Report to moderator   Logged
Flying Pig
Salty & Seasoned Contributor

Posts: 5,043

« Reply #14 on: December 30, 2015, 10:38:15 PM »

The standard CAP response to a perceived need is to produce some sort of award to encourage the desired activity.  So, a senior member fitness award, perhaps based on Presidents Challenge would be the way to go.

The mandatory aspect of it should relate to ground team member qualification.  Some sort of fitness requirement should absolutely be required of all members participating in that program.

This is true.  But knowing humans.... I don't see a PFT award motivating much beyond just thinking about it.  If you aren't going to unsaddle your couch... a ribbon isn't going to motivate you.  But yes... an award is really about all CAP would be able to offer in the way of motivation. 
Report to moderator   Logged
dwb
Salty & Seasoned Contributor

Posts: 1,347

« Reply #15 on: December 30, 2015, 11:11:16 PM »

Back to my earlier remark -- think of all the optional, nice-to-have programs we have today. So many squadrons can't even get the mandatory stuff right, much less entertain themselves with optional programs. Is the value provided by another nice-to-have incentive going to outweigh the cost of some OPR developing and maintaining that program, and the additional burden it puts on units that opt in?

I don't mean to rain on well-intentioned parades here. I agree fitness is important. I'm just thinking through the effort involved in creating and maintaining an opt-in program, which probably involves new publications (including cross-OPR and paid/volunteer coordination overhead), new tracking in eServices (with the requisite IT support), and another thing that struggling units look at and go "why are we spending time on this?"
Report to moderator   Logged
winterg
Salty & Seasoned Contributor

Posts: 746
Unit: SER-FL-182

« Reply #16 on: December 30, 2015, 11:32:11 PM »

I don't see a need to create any new directorates or staff positions.  The mechanism is already in place in the President's Challenge program for members to track their progress.  Simply use it.  The President's Challenge is even set up to work with large organizations so tracking is not a burden.  The benefits are listed under the Advocate section.

-Recognition on our website and in our “Fitness is Fun” e-newsletter
-Easy-to-use online tools that encourage your target audience to increase their physical activity and earn awards
-Access to awards featuring the signature of the President of the United States
-Use of the President’s Challenge logo and materials
-Special portal page for advocates with 100 or more participants that will allow seamless registration for group members, no need to remember a group name or id number[/li][/list]

There are two programs applicable to adults.  The President's Active Lifestyle Award (PALA) that will help people add some physical fitness and healthy eating to their lives.  The second, Presidential Champions, has much higher requirements with 4 levels with medals, Bronze, Silver, Gold, and Platinum.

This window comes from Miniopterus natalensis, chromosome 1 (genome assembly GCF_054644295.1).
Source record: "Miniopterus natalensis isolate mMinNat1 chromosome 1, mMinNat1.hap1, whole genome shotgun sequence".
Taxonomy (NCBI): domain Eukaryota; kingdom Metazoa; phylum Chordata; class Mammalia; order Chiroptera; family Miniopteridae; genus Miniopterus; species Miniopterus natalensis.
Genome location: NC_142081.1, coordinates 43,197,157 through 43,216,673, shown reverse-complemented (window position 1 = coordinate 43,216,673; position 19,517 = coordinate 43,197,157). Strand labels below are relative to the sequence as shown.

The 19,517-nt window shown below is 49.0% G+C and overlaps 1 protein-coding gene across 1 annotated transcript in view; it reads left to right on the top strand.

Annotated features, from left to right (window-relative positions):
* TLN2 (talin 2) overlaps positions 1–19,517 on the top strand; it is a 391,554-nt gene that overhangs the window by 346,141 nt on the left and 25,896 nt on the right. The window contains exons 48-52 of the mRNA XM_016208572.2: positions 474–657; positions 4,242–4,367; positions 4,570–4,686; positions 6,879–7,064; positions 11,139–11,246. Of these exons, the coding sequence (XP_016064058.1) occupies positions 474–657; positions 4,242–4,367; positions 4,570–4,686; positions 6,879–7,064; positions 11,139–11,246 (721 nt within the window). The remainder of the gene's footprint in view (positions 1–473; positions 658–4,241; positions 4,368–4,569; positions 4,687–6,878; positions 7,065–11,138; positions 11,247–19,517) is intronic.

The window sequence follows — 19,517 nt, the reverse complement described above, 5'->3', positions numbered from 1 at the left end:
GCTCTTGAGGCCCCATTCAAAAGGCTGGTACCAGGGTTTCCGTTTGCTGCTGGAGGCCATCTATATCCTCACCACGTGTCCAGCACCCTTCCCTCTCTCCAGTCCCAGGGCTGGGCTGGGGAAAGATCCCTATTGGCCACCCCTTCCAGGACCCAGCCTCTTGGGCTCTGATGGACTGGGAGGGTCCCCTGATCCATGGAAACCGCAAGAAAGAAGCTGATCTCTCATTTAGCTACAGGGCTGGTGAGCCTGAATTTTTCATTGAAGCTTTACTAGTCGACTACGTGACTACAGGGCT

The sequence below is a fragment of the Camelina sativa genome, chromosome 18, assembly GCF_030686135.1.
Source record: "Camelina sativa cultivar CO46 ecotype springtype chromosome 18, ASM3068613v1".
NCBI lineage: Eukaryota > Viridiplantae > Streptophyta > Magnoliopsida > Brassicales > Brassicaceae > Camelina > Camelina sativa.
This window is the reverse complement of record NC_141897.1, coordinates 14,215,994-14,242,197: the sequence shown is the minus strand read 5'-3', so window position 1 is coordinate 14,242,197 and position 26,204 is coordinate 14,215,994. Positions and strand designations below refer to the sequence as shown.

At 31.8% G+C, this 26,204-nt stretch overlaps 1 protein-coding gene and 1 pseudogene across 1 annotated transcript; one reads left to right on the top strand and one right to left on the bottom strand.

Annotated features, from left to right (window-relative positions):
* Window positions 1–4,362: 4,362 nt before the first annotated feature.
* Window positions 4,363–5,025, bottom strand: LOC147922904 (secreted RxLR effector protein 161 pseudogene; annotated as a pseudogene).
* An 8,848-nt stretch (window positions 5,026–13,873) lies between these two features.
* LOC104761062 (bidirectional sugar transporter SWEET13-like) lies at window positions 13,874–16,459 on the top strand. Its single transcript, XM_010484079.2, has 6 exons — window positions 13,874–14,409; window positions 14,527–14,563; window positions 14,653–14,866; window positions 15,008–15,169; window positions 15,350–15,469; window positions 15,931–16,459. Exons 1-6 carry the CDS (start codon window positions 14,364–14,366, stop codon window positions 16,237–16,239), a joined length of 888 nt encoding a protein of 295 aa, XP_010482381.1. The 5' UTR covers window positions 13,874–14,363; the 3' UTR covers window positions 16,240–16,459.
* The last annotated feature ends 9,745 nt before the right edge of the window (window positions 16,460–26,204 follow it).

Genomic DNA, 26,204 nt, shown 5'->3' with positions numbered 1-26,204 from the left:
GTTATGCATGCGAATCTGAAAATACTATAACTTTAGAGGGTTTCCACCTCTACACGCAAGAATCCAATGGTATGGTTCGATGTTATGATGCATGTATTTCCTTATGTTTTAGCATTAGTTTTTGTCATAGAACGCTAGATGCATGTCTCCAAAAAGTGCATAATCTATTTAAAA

No need to invent new awards either.  Why not utilize awards we already have?  If a member receives the Platinum award in the President's Challenge, they qualify to receive a CAP Achievement Medal.  Maybe award a Unit Citation if a majority of Senior Members in a unit receive the Platinum award.  Although that would reward all the members, even the ones that didn't participate.  But doesn't the Unit Citation do that already?

And while I am never a fan of self reporting, if a member claims to have earned 1 million points for the Platinum award and can't walk to the cooler without being out of breath, maybe some questions need to be asked.
Report to moderator   Logged
Shawn W.
Forum Regular

Posts: 102

« Reply #17 on: December 31, 2015, 01:34:00 AM »

Optional+recognition is the way to start, and possibly the way to stay.

I've always been more motivated by optional goals over mandatory requirements, personally.

+1 to Starflee Auxiliary. Also + 1 to WinterG. Make it optional for those who want to (I would defintly participate) and yes to awards and or recognition. Personally, I do better with fitness and exercise when I have a Battle Buddy also doing it with me v.s. alone.
Report to moderator   Logged
SAREXinNY
Forum Regular

Posts: 142
Unit: NER-NY

« Reply #18 on: December 31, 2015, 02:32:57 AM »

The DoD offers various competitions such as "Best Warrior" competition or "Best Ranger" competition. May CAP could have a "Best Group," "Best Wing," "Best Region," and "Best National" competitions for both cadets and SMs?  We already do similar competitions for drill, AE, etc.  Why not have a PT competition?
Report to moderator   Logged
SarDragon
Global Moderator

Posts: 10,591
Unit: NAVAIRPAC

« Reply #19 on: December 31, 2015, 02:34:49 AM »

The DoD offers various competitions such as "Best Warrior" competition or "Best Ranger" competition. May CAP could have a "Best Group," "Best Wing," "Best Region," and "Best National" competitions for both cadets and SMs?  We already do similar competitions for drill, AE, etc.  Why not have a PT competition?

Who is going to administer it?

Who is going to pay for it?
Report to moderator   Logged
Dave Bowles
Maj, CAP
AT1, USN Retired
Mitchell Award (unnumbered)
C/WO, CAP, Ret
Pages: [1] 2 3 ... 6 Send this topic Print 
CAP Talk  |  General Discussion  |  The Lobby  |  Topic: Senior Member Physical Fitness
 


Powered by MySQL Powered by PHP SMF 2.0.14 | SMF © 2017, Simple Machines Valid XHTML 1.0! Valid CSS!
Page created in 0.066 seconds with 26 queries.